Long before Texas’ Big Bend country was made into a national park it was populated by a handful of small ranches. In 1900 Martin Solis discovered cinnabar near his farm and quickly tried to capitalize on it. Mining continued here sporadically until the creation of Big Bend National Park in 1944. The mine was fairly unprofitable in it’s day but has become a benefit to all future generation as a protected historical site. It is now an eerie reminder of the past in the heart of Big Bend’s backcountry.
We visited the derelict mining town after a long day of exploring backroads and canyons on the park’s east side. From the Rio Grande Village area we took the River Road East towards the center of the park. We set up camp at the Fresno backcountry site (the only place you can camp near Mariscal Mine) around 5:30pm and as the sun was setting we rushed to explore the mine.
At this point I will say that purchasing the Guide to Big Bend’s Dirt Roads book from any of the camp stores of visitors centers in the park. This book is a well of information for all the parks roads and it has a nice map of the Mariscal Mine complex telling you what each building is and what it was used for.
The hike begins in a small dirt parking area with rock houses scattered around where the former miners once lived. There is a sign at the trailhead with a warning not to touch anything because of the mercury that has soaked into the bricks. Up on the hill we could see the mine blending in with its surroundings as it is made of rock from the hill it sits on. The trail up to the mine is loose and rocky dirt so we had to be careful not to slip while trying to take pictures and hike at the same time. The largest structure in front is one of the many furnaces used to melt down the mercury containing cinnabar ore.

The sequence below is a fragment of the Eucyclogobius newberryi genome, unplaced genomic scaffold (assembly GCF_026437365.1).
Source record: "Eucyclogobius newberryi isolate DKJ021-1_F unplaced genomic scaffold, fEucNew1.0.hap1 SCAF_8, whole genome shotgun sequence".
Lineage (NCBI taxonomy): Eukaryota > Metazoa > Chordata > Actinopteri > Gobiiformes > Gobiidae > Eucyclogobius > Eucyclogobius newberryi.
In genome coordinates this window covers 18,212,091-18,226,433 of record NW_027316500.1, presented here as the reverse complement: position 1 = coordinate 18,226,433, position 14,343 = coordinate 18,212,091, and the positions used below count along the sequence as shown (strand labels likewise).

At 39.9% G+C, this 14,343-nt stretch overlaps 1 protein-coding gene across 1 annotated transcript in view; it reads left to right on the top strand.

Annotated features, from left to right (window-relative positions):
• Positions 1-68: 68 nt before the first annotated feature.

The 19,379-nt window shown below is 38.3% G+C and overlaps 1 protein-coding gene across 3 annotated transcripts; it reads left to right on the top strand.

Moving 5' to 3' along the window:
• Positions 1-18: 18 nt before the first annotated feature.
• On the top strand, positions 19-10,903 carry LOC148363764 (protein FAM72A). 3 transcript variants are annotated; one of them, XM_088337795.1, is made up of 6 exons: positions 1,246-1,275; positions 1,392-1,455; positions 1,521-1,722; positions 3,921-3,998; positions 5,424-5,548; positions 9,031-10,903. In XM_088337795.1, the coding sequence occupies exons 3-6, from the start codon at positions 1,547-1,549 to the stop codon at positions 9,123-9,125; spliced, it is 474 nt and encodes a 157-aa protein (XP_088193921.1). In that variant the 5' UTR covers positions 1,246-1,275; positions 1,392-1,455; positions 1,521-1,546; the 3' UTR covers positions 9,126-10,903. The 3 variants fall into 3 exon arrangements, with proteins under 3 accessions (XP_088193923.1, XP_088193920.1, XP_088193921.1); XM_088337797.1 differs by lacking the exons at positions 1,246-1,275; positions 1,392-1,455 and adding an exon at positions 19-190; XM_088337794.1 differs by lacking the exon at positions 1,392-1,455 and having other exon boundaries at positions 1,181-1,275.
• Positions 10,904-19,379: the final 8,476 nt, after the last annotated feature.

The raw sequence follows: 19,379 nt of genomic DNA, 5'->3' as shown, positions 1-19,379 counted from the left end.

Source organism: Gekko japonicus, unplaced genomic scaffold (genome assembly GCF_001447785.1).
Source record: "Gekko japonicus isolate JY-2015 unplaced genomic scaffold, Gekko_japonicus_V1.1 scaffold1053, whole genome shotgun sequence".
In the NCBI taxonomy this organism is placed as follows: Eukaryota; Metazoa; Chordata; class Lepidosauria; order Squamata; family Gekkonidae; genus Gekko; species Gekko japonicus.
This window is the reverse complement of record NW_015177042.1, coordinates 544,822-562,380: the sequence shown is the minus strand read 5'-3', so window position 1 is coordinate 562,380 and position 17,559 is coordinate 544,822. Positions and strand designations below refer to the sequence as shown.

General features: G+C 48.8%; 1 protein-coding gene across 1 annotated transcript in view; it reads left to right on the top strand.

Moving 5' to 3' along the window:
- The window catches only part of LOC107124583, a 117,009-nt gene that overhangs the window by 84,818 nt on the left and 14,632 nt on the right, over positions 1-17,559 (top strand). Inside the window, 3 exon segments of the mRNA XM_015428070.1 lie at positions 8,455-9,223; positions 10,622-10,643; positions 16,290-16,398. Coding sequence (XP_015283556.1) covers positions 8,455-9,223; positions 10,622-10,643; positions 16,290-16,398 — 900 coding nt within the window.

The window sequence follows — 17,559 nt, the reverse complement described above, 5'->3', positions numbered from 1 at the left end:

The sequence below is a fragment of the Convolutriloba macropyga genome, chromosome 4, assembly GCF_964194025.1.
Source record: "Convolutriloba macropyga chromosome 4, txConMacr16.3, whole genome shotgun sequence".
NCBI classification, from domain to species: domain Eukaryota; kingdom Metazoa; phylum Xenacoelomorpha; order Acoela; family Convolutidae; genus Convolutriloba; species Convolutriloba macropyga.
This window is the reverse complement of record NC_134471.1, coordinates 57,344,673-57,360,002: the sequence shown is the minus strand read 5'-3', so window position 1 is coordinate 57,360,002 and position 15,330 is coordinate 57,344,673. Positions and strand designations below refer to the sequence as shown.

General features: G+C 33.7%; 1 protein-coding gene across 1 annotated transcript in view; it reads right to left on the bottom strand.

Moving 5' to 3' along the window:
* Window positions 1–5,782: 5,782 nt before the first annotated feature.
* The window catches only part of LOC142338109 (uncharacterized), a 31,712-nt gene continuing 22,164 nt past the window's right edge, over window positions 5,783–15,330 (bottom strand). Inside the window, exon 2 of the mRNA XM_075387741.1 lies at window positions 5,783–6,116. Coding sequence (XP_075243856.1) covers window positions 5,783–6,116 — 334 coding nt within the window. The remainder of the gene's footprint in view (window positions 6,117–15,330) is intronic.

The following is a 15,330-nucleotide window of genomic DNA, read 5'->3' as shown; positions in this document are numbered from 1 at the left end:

The trail curves past the large furnace and gains some elevation to get a view of the complex from above and to see the mines themselves. Large deep and dark pits with metal grates blocking entrance. some went like a doorway into the mountainside and some were just a hole in the ground dropping vertically to the center of the earth (or close to it at least). The only other people out there, some kids and two adults with them were dropping rocks and sticks into the largest mine shaft and counting before it hit the bottom.
We reached the end of the trail at a high point overlooking the mine with great views of Boquillas Canyon and the east side of the park as well as the setting sun and west side of the park. After enjoying the view for a bit we started to head back down, peeking in the mines along the way.
We spent about an hour hiking and exploring the Mariscal Mine area with the trail being about 2 miles out and back. The mine is in the middle of nowhere and takes an hour to drive to but it is well worth the trip!
Thanks! – Josh
The Grand Canyon is a magical place to be at sunset. As the sun sets over the horizon the light is sucked out of the canyon but not before it puts on one last show of reds and oranges lighting up the massive canyon. Every second the light changes and will put your focus on another one of the infinite rock formations before you. The Grand Canyon isn’t just a place to see but to experience and every day there is an unforgettable experience. If you haven’t been to the Grand Canyon then get out and go right now.
Thanks! – Josh
Jackson Square is my favorite part of. New Orleans. It is surrounded by beautiful architecture and backs up to the mighty Mississippi River. Not to mention the beignets! I was able to take these pictures recently as the sun set on another travel day. rk
Similar to yesterday’s top 5 National Parks feature, by their very nature all National Parks have amazing sunrises and sunsets. Having said that, some are a little better than others. Without further ado, here is today’s list.